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Seller’s Market Driving Valuations Up for Lower Middle Market Businesses

By Generational Equity

Middle Market Business Valuations Increase

The reality of supply and demand is truly impacting the M&A market right now:

There is too much capital chasing too few companies!

According to a recent article in the Indianapolis Business Journal, the M&A market is so hot that some prospective buyers say they're interested in a purchase, but they're too busy at the moment with other acquisitions. We are hearing the same thing from many buyers we are dealing with.

The great news for owners of privately held companies is that all the buyer activity is helping to drive valuations up above historical levels. According to International Business Brokers Association, M&A Source, and the Pepperdine Private Capital Markets Project, in the first three months of the year, the typical purchase price was 6.1 times EBITDA for a company valued between $5 million and $50 million. That's up by more than a third from four years earlier.

Lower Middle Market Business Values Accelerating in the Seller’s Market

Let the last part of that paragraph sink in for a moment. Four years ago companies in the lower middle market were selling for 33% LESS than they are in 2018. That is a significant increase in valuations overall.

Keep in mind that this is an average based on deals with disclosed values. So it is not a huge sample size, since most transactions in that range have no financial details disclosed.

And, it does not guarantee that you will be able to get a valuation of that size for your company when you decide to exit, because value is affected by the quality of your business, its potential growth, and profitability compared to other companies in your industry.

However, it is a good indication that if your business is buyer ready, and you personally are also prepared to create some form of exit plan, now is a fantastic time to enter the M&A market.

How Do You Create a Buyer Ready Business?

A business that is buyer ready is one where the operations of the business have been built in such a way that the risk that buyers perceive is lower when compared to similar investment opportunities.

Right now buyers are competing against one another to locate and close deals for companies that are on the path to being buyer ready. There is so much activity/interest in lower middle market businesses that even companies in need of improvement are achieving higher valuations than they would in a typical market (like four years ago and the pending “buyer’s market”).

Because the sad reality is that as with all other market cycles, seller’s markets can quickly reverse as they are largely driven by buyer confidence in the future and are thus dramatically and directly impacted by economic fluctuations. For example, eventually interest rates will reach a level where the cost of capital will put a brake on business valuation calculations, since the ROI on the investment will justify a lower valuation.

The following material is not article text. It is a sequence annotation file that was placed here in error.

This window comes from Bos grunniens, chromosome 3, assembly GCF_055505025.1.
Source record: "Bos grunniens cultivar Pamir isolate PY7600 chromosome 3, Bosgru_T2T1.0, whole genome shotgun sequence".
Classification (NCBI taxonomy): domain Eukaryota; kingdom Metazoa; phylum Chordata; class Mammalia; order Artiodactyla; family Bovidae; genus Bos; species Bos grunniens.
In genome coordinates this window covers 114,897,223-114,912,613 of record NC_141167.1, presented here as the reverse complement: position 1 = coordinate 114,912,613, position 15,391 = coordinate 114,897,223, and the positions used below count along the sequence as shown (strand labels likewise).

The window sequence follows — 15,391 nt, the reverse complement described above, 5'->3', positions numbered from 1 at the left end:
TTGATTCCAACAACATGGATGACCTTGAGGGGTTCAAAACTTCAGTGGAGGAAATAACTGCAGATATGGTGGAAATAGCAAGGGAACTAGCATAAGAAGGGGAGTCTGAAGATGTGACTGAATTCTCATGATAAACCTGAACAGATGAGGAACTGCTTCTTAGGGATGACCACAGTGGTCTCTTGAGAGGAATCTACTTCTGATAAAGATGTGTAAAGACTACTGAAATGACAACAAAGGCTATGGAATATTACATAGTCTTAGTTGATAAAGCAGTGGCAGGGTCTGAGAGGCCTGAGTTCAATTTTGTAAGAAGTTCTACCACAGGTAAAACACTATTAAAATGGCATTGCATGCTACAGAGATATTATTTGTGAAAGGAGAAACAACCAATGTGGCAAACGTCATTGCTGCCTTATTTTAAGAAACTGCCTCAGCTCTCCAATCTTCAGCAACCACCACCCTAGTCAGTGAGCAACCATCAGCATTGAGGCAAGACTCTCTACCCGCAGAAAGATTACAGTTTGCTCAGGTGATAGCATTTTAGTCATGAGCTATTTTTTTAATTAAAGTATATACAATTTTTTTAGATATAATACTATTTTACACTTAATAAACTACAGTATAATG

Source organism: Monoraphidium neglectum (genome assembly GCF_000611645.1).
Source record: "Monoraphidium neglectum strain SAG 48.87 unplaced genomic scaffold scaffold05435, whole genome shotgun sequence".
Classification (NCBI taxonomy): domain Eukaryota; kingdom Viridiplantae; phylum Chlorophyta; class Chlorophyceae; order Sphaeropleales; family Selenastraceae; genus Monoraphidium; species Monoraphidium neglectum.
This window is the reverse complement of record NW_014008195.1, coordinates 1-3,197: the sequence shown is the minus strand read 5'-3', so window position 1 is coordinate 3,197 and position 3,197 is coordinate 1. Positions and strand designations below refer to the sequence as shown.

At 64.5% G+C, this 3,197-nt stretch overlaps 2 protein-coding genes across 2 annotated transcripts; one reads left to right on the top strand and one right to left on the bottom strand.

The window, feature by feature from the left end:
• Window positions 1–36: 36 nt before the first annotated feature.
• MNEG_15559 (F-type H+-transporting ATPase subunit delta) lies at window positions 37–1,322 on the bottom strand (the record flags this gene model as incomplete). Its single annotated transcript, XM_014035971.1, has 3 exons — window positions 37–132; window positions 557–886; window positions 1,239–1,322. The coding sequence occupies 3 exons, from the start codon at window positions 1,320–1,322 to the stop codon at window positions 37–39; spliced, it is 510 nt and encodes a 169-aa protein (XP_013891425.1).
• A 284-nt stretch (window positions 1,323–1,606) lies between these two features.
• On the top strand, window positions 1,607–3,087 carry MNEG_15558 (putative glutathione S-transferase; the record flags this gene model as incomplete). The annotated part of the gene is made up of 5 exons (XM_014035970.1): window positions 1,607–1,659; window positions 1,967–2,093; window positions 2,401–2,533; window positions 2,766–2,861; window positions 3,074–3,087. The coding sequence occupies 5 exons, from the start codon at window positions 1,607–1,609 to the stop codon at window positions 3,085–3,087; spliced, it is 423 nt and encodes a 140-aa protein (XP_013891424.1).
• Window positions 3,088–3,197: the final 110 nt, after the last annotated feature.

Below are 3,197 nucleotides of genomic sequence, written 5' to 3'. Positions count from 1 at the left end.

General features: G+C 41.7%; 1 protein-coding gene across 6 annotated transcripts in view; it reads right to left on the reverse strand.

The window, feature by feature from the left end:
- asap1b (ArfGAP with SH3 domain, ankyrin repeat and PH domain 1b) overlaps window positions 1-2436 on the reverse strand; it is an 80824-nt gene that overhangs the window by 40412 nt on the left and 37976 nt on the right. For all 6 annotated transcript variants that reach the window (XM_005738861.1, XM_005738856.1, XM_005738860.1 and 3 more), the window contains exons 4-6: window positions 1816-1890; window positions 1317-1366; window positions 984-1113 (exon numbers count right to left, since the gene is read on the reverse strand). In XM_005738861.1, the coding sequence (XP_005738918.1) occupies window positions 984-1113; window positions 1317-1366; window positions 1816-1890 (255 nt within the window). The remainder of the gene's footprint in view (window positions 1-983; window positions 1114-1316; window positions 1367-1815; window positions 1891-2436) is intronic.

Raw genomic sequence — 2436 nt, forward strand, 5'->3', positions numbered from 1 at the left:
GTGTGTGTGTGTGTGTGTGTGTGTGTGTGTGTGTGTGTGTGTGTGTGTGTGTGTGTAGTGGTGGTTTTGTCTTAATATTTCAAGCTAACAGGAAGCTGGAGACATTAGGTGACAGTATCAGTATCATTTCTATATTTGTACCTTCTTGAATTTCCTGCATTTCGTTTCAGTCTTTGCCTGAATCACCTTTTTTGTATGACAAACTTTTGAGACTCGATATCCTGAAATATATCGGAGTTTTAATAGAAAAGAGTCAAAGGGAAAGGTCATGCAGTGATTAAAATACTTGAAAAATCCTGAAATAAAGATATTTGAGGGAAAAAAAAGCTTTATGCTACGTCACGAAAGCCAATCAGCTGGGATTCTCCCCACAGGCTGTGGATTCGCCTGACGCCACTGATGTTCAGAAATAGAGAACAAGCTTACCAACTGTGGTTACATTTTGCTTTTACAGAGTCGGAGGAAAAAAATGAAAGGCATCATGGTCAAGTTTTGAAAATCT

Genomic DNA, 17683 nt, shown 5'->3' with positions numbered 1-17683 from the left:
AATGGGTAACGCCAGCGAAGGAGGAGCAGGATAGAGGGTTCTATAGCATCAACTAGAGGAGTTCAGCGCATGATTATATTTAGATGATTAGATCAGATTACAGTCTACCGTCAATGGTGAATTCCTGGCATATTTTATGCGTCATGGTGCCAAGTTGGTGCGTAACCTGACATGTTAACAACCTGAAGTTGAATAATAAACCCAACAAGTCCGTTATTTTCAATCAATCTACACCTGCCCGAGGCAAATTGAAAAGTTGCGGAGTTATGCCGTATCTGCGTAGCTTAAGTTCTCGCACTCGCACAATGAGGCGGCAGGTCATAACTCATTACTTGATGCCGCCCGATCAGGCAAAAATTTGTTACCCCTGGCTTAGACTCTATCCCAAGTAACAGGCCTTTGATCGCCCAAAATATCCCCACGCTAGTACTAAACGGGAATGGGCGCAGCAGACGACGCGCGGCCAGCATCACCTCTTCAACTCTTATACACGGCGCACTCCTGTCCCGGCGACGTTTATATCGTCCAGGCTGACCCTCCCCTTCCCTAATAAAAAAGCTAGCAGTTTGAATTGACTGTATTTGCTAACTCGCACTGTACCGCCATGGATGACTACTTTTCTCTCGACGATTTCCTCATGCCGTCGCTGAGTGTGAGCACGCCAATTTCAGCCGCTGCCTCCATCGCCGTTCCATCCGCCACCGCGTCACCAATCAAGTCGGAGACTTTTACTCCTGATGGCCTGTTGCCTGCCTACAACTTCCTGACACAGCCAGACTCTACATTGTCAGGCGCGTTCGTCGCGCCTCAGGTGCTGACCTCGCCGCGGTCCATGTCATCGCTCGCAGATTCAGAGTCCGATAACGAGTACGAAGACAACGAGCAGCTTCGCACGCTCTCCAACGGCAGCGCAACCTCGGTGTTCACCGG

Another factor to keep an eye on is the yield curve. As we discussed in a past post on this topic, the yield curve is the difference between interest rates on short-term United States government bonds, say 2-year Treasury notes, and long-term government bonds, like 10-year Treasury notes.

Typically, when an economy seems in good health, the rate on the longer-term bonds will be higher than short-term ones. The extra interest is to compensate, in part, for the risk that strong economic growth could set off a broad rise in prices, known as inflation. Lately, though, long-term bond yields have been stubbornly slow to rise — which suggests traders are concerned about long-term growth — even as the economy shows plenty of vitality.

At the same time, the Federal Reserve has been raising short-term rates, so the yield curve has been “flattening.” In other words, the gap between short-term interest rates and long-term rates is shrinking. When these two indices cross, when the curves are inverted, history shows a recession soon follows.

Don’t Miss This Incredible Seller’s Market – Prepare Your Exit Strategy

Now, halfway through 2018, according to The Times:

The gap between 2-year and 10-year United States Treasury notes is roughly 0.34 percentage points. It was last at these levels in 2007 when the United States economy was heading into what was arguably the worst recession in almost 80 years.

These are just two factors that can quickly halt an M&A seller’s market and drive business valuations down.

The sooner you make a move to get started on your exit plan, the closer you will be to receiving maximum value for your company.

If you would like to learn more about other factors driving company valuations up today and scenarios that may turn the tide in the other direction, you should attend a Generational Equity exit planning conference. Held regularly throughout the U.S. and Canada, these meetings enable you to bolster your knowledge of the M&A process and better plan your exit. They are very educational and come highly recommended by business owners:

To learn how you can attend a conference near you and find out how you can take advantage of the current seller’s market, please call us at 972-232-1121 or visit our website, provide us with your contact info, and we will be in touch.

By Carl Doerksen, Director of Corporate Development at Generational Equity.

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